Last night Bored to Death creator Jonathan Ames held a little goodbye toast at the Brooklyn Inn for fans of the show, which, along with two other HBO shows, Hung and How to Make It in America, was canceled earlier this week. So, goodbye Bored to Death! And the other two. The question now is, where does HBO go from here?
Long gone are the heady HBO comedy days of Sex and the City. Even their LA boy version of that fantasy, Entourage, ended its run earlier this year. And Larry David is, as is his wont, still deliberating over whether to do another, ninth season of Curb Your Enthusiasm. And with these three cancellations, HBO now has a lot of room on its comedy slate. Its two biggest hopes right now seem to be Lena "Tiny Furniture" Dunham's Judd Apatow-produced Girls, about post-college millennials tooling around New York in the pursuit of careers and relationships all that grownup stuff, and political satirist Armando Iannucci's Veep, which stars Julia Louis-Dreyfus as a somewhat reluctant Vice President. Both shows are promising in their own ways, but do they have the broad appeal that, against some obvious demographic odds, SATC and Entourage managed to take advantage of?
We've seen the pilot for Girls, and while it's clever, it's very specific and small. Smaller in focus than even How to Make It in America, another show about young things in New York tryin' to make it. But whereas America had a slightly more outward-facing sense of humor to it, Girls is really particular in its satire. (Well, it's not quite satire, not like Portlandia is for example, but they're both sort of aiming at the same target.) HBO has often had smaller shows that they've let linger for a while, but typically there were other, bigger series around to help make the network's nut. And while True Blood, Game of Thrones, and Boardwalk Empire all perform strongly, the comedy side of things seems almost entirely made up of the small stuff. Two other upcoming comedies are Angry Boys, from Australian cult favorite Chris Lilley (Summer Heights High), and Life's Too Short, a show produced by Ricky Gervais and Stephen Merchant, but starring Warwick Davis, the little person actor mostly known as Willow from Willow and the leprechaun from Leprechaun. It promises to be a funny look at backstage show business, but like The Comeback and Extras proved before it, those comedies tend to only achieve small devoted followings at best. Much like Lilley's terrific, but less-than-huge work.
Armando Iannucci, mostly known in the US for his film In the Loop, is the same kind of comedy creator, so while Veep certainly is promising with its creative pedigree and exciting cast (Louis-Dreyfus, Arrested Development's Tony Hale, Upright Citizens Brigade's Matt Walsh), might it also be a bit too niche to be the kind of popular watercooler comedy HBO's been lacking so noticeably in the past couple of seasons? Sure Curb Your Enthusiasm had higher ratings in its last go-around than it had in years, so maybe that's a very late-blooming certified hit, but really HBO has never been able to come even within striking distance of SATC's must-watch heat.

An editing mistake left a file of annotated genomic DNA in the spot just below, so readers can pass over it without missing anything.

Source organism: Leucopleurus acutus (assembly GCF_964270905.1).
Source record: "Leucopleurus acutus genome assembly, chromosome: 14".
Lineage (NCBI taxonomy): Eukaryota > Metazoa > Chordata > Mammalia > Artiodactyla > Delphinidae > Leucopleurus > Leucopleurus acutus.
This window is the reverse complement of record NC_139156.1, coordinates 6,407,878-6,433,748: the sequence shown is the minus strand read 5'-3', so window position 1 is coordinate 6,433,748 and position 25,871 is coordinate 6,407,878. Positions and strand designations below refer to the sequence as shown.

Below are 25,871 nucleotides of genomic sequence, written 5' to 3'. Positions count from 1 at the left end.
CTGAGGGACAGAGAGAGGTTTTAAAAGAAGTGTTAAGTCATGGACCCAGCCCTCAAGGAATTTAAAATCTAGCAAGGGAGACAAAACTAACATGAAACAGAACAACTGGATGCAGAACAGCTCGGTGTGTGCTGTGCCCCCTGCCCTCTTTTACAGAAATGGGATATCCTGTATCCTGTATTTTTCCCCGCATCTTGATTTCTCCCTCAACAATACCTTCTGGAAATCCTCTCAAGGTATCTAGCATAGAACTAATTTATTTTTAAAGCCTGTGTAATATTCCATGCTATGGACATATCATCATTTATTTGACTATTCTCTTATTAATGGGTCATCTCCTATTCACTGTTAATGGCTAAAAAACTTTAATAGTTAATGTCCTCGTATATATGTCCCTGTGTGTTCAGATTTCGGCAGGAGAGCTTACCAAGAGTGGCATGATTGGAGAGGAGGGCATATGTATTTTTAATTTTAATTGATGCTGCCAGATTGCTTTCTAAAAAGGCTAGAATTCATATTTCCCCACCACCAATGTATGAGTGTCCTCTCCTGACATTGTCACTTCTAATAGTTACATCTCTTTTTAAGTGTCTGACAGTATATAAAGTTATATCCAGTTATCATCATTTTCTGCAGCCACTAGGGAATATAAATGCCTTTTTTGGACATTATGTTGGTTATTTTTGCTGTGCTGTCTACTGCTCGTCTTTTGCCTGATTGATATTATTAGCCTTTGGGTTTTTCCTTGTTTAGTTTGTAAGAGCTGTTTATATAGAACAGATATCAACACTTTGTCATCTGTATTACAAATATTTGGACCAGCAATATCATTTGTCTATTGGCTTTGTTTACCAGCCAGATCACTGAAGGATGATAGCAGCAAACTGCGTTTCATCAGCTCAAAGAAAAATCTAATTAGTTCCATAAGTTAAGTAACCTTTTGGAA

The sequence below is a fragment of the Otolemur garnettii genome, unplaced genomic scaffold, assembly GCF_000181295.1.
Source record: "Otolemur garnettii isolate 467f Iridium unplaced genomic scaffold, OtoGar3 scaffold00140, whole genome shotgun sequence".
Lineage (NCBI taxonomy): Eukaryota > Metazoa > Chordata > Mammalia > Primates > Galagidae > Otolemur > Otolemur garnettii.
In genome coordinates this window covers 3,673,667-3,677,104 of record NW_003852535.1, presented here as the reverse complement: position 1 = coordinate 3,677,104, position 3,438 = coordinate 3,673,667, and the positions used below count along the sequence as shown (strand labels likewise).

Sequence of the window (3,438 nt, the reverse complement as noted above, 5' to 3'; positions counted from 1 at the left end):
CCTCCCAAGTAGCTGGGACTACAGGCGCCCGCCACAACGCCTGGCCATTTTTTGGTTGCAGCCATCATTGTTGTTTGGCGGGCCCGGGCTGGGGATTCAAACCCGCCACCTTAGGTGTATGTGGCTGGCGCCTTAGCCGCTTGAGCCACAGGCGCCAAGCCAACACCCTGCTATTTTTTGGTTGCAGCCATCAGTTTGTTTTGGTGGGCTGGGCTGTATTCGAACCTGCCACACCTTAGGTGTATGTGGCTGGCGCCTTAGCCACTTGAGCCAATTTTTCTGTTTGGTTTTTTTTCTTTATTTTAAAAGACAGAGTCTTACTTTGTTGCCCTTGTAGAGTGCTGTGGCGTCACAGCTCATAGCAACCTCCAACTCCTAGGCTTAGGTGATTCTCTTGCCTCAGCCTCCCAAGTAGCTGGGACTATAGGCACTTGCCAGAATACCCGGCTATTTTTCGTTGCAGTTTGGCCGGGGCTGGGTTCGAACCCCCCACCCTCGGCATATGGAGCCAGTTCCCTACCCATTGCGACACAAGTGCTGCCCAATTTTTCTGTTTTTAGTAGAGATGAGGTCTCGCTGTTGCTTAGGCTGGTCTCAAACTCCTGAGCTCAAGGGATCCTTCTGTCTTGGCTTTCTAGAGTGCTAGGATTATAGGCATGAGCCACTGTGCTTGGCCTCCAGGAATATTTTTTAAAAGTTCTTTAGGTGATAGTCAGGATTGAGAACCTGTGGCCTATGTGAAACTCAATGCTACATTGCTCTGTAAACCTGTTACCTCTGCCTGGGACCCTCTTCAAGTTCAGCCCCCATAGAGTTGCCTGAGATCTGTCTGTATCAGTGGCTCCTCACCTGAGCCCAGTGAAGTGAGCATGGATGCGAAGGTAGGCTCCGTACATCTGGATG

It'd be hard to argue that any of the recently canceled shows, neither Hung nor Bored to Death nor How to Make It in America, were really ever supposed to get quite that big, but it's probably safe to say that the network at least hoped for more than three only-slightly-buzzed-about seasons. Bored to Death was sometimes too quirky and cerebrally absurd, How to Make It in America too alienatingly about a particular culture, and Hung tended to yaw a bit too much toward Showtime territory. (Meaning, it was about the fun-seedy underbelly of something, the secret life of, the way Showtime's less-nuanced-than-HBO shows like Weeds, Nurse Jackie and The Big C have been. Despite its polished, pretty look there was always something a bit cheap, or at least cheap for HBO, about the show. It was crude in a way that HBO rarely is. Sure SATC and Entourage could be bawdy, but the setups themselves weren't lame dick jokes. Hung was, in concept at least, predicated on just such a thing.) HBO never gave these shows quite the same marketing oomph, probably because they knew from the get-go that they would be smaller programs.
If you think of HBO as having a tiered system, with an A level and a B level, these were all B-level comedies. They'd be on the same plane as respected but lesser heralded shows like Treme, In Treatment, and Flight of the Conchords. Then there's the A-level, where dwell the golden children of the network, Game of Thrones, Boardwalk Empire, Curb Your Enthusiasm, and True Blood. HBO needs more comedies on that top shelf, or else we fear we're doomed for short runs of smaller shows that some us come to love, only to quickly lose. Like Bored to Death. We didn't go to Ames' toast, but we'll raise a glass of white wine to it the next chance we get. In the meantime, figure it out, HBO. All this stuff is good, but a big ol' comedy hit would be nice too. Maybe Jonathan Ames, P.I. can help you find one.
This article is from the archive of our partner The Wire.
We want to hear what you think about this article. Submit a letter to the editor or write to email@example.com.